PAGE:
Personal History: My Father Was a New York Cabbie

My father drove a cab at night. This was the early 1950s. A Brooklyn-born New Yorker, he knew the city’s streets the way a junky knows his veins. I thought of him because of a headline in today’s New York Times: American-Born Cabbies Are a Vanishing Breed in New York. Dad also knew doormen, theater managers, stage hands, bar owners, bartenders, and building superintendents. He was a walking-talking switchboard of high and low connections. He didn’t want relatives to know he was driving a cab. It embarrassed him that his day job didn’t pay the rent. But one day he turned up in the newspaper because an out-of-town fare reported him to the New York World Telegram & Sun.

'An Angel Rides, Disguised as Cabbie,' by Gabriel Pressman [New York World Telegram & Sun, ca.1952-53]

New York World Telegram & Sun, ca.1952-’53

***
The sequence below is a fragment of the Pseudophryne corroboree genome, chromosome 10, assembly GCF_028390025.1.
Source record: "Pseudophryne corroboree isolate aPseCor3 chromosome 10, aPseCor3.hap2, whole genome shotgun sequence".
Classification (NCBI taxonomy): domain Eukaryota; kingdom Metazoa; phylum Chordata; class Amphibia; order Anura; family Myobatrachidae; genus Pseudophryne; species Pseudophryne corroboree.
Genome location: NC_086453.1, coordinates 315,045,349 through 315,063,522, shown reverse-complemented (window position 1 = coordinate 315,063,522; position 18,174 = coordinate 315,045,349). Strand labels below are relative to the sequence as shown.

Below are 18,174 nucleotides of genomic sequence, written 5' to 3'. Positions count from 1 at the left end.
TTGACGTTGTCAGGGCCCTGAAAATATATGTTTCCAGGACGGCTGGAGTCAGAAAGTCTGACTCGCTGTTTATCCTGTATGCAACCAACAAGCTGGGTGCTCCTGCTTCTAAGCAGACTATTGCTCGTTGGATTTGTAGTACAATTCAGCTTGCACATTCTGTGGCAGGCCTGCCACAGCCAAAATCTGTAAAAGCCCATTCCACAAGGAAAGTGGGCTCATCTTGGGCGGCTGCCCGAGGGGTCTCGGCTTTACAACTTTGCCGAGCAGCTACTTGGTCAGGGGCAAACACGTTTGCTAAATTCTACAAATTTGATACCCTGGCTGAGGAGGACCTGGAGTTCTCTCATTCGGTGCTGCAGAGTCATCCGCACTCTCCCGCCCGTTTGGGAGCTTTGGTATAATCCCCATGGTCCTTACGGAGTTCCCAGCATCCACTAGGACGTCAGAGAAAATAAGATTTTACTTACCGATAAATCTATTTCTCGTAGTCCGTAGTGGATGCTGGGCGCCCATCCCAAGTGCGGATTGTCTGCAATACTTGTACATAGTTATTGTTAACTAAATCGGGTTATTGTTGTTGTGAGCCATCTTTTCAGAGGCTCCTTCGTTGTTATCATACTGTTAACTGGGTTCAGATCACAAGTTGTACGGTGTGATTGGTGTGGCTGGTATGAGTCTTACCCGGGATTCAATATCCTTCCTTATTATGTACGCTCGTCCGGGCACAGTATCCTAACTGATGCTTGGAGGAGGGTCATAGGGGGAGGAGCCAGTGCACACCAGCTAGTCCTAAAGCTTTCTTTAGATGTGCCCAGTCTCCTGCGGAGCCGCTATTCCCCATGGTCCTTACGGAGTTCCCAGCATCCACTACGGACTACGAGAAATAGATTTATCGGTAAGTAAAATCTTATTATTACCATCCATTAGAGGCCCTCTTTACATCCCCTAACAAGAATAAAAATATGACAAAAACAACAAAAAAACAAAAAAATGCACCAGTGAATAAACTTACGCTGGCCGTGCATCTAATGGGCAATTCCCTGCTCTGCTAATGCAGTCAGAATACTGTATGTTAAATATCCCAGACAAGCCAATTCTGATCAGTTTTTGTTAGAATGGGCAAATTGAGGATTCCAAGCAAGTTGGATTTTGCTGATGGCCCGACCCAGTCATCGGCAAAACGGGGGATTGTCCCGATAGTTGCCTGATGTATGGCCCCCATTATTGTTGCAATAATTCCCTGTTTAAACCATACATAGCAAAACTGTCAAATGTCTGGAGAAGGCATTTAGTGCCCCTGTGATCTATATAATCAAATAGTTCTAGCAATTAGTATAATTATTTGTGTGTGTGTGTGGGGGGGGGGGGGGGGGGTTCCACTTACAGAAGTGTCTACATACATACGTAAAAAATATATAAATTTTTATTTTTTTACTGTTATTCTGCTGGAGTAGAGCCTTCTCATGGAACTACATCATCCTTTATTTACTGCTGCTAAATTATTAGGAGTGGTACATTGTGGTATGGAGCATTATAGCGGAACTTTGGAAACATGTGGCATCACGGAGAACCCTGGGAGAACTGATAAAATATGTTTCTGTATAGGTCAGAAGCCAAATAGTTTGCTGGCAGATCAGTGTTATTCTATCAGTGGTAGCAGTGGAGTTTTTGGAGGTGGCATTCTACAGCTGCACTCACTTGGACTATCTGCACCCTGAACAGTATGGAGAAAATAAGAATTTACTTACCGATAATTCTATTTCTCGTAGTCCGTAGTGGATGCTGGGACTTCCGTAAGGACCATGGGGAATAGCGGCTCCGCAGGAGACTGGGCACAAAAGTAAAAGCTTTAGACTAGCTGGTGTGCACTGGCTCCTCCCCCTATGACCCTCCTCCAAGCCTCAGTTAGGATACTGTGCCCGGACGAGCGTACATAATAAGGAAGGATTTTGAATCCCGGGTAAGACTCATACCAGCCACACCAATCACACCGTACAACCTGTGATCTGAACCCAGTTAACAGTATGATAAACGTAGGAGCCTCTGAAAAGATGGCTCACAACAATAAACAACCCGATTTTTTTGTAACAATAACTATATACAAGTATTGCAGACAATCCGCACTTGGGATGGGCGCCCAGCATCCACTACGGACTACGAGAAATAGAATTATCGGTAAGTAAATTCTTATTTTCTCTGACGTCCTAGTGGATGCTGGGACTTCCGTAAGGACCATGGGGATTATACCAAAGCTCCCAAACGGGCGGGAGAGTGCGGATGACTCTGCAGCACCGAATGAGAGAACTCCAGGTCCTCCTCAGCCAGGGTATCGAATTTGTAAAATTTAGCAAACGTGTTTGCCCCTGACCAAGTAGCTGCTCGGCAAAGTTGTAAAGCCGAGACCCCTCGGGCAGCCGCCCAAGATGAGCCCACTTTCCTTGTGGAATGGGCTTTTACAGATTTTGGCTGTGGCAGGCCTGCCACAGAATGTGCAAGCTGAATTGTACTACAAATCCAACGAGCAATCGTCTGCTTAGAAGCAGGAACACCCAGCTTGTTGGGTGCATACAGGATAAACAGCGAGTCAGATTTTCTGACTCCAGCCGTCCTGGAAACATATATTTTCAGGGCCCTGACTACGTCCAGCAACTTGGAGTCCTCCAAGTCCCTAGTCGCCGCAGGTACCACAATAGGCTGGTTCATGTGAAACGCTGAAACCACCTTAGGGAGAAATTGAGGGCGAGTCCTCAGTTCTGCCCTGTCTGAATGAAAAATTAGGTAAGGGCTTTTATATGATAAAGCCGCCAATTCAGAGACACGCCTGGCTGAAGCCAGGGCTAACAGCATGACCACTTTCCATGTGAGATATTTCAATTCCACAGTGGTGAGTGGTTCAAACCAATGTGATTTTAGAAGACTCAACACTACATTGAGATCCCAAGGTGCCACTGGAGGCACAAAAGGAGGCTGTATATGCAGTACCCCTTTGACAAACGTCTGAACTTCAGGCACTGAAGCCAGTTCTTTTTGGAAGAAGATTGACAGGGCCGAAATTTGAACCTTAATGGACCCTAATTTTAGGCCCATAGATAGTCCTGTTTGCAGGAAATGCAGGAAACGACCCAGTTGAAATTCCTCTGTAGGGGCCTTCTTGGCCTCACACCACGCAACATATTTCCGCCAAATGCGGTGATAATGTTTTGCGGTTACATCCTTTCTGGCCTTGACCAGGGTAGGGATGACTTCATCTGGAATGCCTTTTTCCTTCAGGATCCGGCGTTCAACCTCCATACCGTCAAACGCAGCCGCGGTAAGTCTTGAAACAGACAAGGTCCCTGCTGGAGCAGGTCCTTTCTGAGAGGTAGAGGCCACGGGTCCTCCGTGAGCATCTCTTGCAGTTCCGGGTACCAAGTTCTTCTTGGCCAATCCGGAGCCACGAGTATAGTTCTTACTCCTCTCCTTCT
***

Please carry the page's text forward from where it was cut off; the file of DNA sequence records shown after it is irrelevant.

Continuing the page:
The New York World Telegram & Sun no longer exists. It folded in 1966. Gabe Pressman, who came to be known as the dean of the New York press corps, is still around. He turns 90 later this week.

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  1. Joan Herman says

    Yes, nobody in the family, as far as I remember, knew about it. It was a pretty big family! Along with your dad and mine there were 9 other siblings. I am shocked that any one of them could keep a secret. I remember him as always having a twinkling smile in his eyes and an impish grin on his face. I think very dearly of him mostly because he and my dad, though a few years older, were so much alike. Except for the age difference one could hardly tell them apart.

    What a beautiful article. Thanks